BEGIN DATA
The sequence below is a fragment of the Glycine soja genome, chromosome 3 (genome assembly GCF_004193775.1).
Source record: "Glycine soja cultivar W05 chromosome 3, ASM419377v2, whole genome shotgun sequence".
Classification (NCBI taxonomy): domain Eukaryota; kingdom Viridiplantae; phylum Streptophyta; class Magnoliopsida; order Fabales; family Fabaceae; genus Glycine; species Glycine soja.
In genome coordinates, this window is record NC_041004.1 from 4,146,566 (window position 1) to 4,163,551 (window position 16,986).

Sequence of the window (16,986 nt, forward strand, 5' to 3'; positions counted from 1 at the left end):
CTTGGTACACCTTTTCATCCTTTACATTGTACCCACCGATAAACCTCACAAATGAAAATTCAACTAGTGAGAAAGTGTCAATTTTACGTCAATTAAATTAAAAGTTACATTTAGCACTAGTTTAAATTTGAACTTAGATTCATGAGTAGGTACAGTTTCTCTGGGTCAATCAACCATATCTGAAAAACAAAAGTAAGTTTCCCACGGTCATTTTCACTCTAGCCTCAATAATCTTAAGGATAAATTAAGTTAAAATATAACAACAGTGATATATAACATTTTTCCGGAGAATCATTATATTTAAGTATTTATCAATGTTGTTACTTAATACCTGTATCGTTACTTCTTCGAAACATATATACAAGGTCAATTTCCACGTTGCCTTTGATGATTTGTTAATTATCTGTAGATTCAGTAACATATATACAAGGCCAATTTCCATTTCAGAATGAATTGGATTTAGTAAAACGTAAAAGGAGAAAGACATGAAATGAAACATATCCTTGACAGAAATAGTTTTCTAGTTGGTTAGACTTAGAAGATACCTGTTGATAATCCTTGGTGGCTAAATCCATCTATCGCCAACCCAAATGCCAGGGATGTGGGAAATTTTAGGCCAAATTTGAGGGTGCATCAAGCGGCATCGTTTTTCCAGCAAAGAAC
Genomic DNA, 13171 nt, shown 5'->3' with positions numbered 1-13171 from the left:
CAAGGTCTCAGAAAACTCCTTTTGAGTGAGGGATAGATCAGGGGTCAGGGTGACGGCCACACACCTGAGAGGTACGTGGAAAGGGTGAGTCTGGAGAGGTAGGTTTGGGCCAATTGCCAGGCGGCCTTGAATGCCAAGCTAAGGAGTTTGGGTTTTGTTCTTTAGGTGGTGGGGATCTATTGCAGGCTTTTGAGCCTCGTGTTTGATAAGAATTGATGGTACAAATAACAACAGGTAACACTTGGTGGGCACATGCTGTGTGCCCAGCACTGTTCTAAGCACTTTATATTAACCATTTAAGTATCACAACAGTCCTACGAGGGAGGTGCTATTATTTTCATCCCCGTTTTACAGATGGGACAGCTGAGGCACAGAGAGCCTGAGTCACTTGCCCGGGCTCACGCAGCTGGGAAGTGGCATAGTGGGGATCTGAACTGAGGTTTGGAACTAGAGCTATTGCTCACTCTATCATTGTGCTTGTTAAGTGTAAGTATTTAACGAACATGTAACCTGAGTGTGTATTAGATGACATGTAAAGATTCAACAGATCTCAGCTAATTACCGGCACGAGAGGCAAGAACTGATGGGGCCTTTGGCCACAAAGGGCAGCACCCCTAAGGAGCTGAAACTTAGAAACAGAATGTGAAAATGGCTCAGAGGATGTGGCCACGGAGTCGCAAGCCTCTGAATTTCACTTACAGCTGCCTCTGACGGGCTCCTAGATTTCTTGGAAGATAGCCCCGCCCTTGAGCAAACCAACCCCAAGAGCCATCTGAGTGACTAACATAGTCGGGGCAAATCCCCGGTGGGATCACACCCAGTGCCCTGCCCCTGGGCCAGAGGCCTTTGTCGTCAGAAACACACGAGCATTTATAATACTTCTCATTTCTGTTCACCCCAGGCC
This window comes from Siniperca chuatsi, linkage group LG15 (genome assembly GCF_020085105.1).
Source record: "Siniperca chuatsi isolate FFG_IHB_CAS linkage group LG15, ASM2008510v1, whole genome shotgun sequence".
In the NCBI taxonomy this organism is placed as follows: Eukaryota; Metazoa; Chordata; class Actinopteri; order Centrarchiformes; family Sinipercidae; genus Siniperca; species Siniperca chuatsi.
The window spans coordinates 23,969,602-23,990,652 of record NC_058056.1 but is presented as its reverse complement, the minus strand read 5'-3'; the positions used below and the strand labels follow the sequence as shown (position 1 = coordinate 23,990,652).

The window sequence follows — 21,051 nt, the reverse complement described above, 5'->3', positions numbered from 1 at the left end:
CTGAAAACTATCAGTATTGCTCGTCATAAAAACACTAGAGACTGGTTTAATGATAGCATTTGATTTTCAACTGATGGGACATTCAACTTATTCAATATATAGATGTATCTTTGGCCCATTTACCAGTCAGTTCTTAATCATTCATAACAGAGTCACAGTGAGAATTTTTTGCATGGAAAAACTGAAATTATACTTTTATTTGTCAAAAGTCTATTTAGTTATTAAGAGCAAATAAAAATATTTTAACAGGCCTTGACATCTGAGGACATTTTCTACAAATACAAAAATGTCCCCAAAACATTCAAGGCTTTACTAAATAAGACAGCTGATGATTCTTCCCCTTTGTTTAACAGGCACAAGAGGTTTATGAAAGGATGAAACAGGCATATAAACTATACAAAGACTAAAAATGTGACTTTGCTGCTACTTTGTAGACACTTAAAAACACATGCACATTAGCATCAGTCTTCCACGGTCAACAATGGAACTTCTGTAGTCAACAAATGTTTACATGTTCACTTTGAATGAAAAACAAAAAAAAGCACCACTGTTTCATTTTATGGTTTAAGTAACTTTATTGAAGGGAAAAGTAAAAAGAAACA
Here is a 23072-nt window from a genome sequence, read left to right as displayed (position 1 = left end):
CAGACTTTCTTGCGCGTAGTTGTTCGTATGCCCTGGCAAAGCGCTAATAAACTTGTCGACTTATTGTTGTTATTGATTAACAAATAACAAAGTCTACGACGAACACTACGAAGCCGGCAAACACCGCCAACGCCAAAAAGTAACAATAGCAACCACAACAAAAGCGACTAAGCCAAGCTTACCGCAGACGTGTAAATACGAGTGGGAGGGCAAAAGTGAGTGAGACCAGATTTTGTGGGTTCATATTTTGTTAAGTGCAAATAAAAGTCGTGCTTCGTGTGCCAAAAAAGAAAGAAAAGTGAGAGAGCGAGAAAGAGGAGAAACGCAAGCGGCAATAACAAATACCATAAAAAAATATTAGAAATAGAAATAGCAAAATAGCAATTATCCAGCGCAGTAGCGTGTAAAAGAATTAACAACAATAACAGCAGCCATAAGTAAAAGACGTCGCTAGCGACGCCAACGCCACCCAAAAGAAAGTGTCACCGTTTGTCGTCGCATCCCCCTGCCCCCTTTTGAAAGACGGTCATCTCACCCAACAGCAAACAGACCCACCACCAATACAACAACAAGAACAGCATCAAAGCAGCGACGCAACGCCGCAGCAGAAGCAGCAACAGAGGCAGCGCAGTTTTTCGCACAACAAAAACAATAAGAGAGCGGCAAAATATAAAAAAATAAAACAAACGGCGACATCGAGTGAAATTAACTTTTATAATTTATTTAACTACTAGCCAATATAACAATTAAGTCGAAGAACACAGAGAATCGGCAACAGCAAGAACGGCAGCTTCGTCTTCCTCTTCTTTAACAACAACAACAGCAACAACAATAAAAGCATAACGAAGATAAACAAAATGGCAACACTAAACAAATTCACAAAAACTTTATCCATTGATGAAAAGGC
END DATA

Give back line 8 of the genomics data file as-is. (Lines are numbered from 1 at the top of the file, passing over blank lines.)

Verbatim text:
CAAGGTCTCAGAAAACTCCTTTTGAGTGAGGGATAGATCAGGGGTCAGGGTGACGGCCACACACCTGAGAGGTACGTGGAAAGGGTGAGTCTGGAGAGGTAGGTTTGGGCCAATTGCCAGGCGGCCTTGAATGCCAAGCTAAGGAGTTTGGGTTTTGTTCTTTAGGTGGTGGGGATCTATTGCAGGCTTTTGAGCCTCGTGTTTGATAAGAATTGATGGTACAAATAACAACAGGTAACACTTGGTGGGCACATGCTGTGTGCCCAGCACTGTTCTAAGCACTTTATATTAACCATTTAAGTATCACAACAGTCCTACGAGGGAGGTGCTATTATTTTCATCCCCGTTTTACAGATGGGACAGCTGAGGCACAGAGAGCCTGAGTCACTTGCCCGGGCTCACGCAGCTGGGAAGTGGCATAGTGGGGATCTGAACTGAGGTTTGGAACTAGAGCTATTGCTCACTCTATCATTGTGCTTGTTAAGTGTAAGTATTTAACGAACATGTAACCTGAGTGTGTATTAGATGACATGTAAAGATTCAACAGATCTCAGCTAATTACCGGCACGAGAGGCAAGAACTGATGGGGCCTTTGGCCACAAAGGGCAGCACCCCTAAGGAGCTGAAACTTAGAAACAGAATGTGAAAATGGCTCAGAGGATGTGGCCACGGAGTCGCAAGCCTCTGAATTTCACTTACAGCTGCCTCTGACGGGCTCCTAGATTTCTTGGAAGATAGCCCCGCCCTTGAGCAAACCAACCCCAAGAGCCATCTGAGTGACTAACATAGTCGGGGCAAATCCCCGGTGGGATCACACCCAGTGCCCTGCCCCTGGGCCAGAGGCCTTTGTCGTCAGAAACACACGAGCATTTATAATACTTCTCATTTCTGTTCACCCCAGGCC